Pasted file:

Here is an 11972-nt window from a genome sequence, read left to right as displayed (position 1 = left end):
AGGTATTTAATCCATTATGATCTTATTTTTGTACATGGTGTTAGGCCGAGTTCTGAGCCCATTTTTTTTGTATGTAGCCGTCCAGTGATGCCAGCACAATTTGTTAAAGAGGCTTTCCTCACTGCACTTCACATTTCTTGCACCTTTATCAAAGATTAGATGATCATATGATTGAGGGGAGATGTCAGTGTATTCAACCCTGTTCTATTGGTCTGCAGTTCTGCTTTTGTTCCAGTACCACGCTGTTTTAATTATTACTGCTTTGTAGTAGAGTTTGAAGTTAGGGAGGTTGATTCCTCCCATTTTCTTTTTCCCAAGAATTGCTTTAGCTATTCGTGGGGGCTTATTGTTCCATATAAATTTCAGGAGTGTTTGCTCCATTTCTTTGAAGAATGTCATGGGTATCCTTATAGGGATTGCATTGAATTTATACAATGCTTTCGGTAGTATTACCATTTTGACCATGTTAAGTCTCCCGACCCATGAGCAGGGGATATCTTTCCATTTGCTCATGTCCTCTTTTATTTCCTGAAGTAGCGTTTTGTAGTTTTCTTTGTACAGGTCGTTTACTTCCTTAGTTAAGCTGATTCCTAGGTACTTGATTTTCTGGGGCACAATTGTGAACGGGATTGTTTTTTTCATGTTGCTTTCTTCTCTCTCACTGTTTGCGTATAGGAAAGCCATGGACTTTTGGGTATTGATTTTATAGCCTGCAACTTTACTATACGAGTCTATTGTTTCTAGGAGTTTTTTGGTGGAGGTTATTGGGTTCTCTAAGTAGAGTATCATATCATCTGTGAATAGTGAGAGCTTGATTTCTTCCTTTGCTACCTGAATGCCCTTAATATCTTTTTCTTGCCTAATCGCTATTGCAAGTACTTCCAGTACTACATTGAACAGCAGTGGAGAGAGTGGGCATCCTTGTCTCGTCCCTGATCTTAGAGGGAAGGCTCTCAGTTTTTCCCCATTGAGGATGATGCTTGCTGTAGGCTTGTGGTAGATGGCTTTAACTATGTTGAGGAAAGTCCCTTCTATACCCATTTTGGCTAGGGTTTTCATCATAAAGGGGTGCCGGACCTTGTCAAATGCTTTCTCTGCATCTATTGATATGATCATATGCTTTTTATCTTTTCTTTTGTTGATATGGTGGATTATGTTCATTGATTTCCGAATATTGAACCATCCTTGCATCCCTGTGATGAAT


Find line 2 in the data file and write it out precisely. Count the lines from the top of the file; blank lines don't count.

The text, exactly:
AGGTATTTAATCCATTATGATCTTATTTTTGTACATGGTGTTAGGCCGAGTTCTGAGCCCATTTTTTTTGTATGTAGCCGTCCAGTGATGCCAGCACAATTTGTTAAAGAGGCTTTCCTCACTGCACTTCACATTTCTTGCACCTTTATCAAAGATTAGATGATCATATGATTGAGGGGAGATGTCAGTGTATTCAACCCTGTTCTATTGGTCTGCAGTTCTGCTTTTGTTCCAGTACCACGCTGTTTTAATTATTACTGCTTTGTAGTAGAGTTTGAAGTTAGGGAGGTTGATTCCTCCCATTTTCTTTTTCCCAAGAATTGCTTTAGCTATTCGTGGGGGCTTATTGTTCCATATAAATTTCAGGAGTGTTTGCTCCATTTCTTTGAAGAATGTCATGGGTATCCTTATAGGGATTGCATTGAATTTATACAATGCTTTCGGTAGTATTACCATTTTGACCATGTTAAGTCTCCCGACCCATGAGCAGGGGATATCTTTCCATTTGCTCATGTCCTCTTTTATTTCCTGAAGTAGCGTTTTGTAGTTTTCTTTGTACAGGTCGTTTACTTCCTTAGTTAAGCTGATTCCTAGGTACTTGATTTTCTGGGGCACAATTGTGAACGGGATTGTTTTTTTCATGTTGCTTTCTTCTCTCTCACTGTTTGCGTATAGGAAAGCCATGGACTTTTGGGTATTGATTTTATAGCCTGCAACTTTACTATACGAGTCTATTGTTTCTAGGAGTTTTTTGGTGGAGGTTATTGGGTTCTCTAAGTAGAGTATCATATCATCTGTGAATAGTGAGAGCTTGATTTCTTCCTTTGCTACCTGAATGCCCTTAATATCTTTTTCTTGCCTAATCGCTATTGCAAGTACTTCCAGTACTACATTGAACAGCAGTGGAGAGAGTGGGCATCCTTGTCTCGTCCCTGATCTTAGAGGGAAGGCTCTCAGTTTTTCCCCATTGAGGATGATGCTTGCTGTAGGCTTGTGGTAGATGGCTTTAACTATGTTGAGGAAAGTCCCTTCTATACCCATTTTGGCTAGGGTTTTCATCATAAAGGGGTGCCGGACCTTGTCAAATGCTTTCTCTGCATCTATTGATATGATCATATGCTTTTTATCTTTTCTTTTGTTGATATGGTGGATTATGTTCATTGATTTCCGAATATTGAACCATCCTTGCATCCCTGTGATGAAT